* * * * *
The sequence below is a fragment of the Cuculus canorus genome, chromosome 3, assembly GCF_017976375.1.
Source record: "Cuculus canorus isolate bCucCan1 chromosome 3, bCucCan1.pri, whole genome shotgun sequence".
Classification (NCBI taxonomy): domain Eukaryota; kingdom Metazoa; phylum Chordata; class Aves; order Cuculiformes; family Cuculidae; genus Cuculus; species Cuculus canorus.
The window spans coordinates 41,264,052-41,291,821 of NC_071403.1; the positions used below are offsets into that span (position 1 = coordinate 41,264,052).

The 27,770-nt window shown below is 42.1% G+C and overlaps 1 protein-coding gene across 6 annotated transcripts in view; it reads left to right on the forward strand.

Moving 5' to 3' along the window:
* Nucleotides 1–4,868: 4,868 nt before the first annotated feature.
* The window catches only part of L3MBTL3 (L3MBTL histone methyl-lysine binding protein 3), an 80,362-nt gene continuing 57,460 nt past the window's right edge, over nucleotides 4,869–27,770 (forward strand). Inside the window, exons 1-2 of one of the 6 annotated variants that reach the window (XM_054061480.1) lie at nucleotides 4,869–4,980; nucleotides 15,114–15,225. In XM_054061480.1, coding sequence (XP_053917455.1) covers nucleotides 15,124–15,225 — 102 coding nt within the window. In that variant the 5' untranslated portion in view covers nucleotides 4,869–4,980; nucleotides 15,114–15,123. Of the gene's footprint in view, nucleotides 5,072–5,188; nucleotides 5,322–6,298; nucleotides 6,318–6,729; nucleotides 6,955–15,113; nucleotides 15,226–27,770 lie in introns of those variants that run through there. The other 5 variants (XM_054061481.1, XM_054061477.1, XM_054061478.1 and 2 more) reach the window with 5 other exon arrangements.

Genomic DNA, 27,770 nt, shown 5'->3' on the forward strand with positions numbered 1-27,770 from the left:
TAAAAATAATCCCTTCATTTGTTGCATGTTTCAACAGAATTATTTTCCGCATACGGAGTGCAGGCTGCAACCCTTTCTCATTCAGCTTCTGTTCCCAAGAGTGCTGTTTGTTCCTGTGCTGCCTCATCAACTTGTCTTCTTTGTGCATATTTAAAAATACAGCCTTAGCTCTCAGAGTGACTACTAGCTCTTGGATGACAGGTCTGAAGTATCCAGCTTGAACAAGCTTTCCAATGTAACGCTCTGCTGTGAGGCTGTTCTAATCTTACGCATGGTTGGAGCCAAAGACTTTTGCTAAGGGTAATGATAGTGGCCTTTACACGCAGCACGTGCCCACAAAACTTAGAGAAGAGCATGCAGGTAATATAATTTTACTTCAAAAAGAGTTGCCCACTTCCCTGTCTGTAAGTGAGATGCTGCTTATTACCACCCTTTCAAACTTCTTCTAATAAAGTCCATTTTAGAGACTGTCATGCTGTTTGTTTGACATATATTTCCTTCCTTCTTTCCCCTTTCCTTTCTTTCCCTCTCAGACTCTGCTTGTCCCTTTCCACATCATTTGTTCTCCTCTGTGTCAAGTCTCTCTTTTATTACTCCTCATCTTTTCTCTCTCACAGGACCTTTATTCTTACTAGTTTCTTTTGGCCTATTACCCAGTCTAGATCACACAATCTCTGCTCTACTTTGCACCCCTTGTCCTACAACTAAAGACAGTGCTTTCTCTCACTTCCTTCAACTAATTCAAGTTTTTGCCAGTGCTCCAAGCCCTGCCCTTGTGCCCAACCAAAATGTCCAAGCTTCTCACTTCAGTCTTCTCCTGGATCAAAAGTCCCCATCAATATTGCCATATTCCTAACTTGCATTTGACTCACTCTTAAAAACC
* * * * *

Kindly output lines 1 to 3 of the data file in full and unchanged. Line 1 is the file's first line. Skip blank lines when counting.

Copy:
The sequence below is a fragment of the Cuculus canorus genome, chromosome 3, assembly GCF_017976375.1.
Source record: "Cuculus canorus isolate bCucCan1 chromosome 3, bCucCan1.pri, whole genome shotgun sequence".
Classification (NCBI taxonomy): domain Eukaryota; kingdom Metazoa; phylum Chordata; class Aves; order Cuculiformes; family Cuculidae; genus Cuculus; species Cuculus canorus.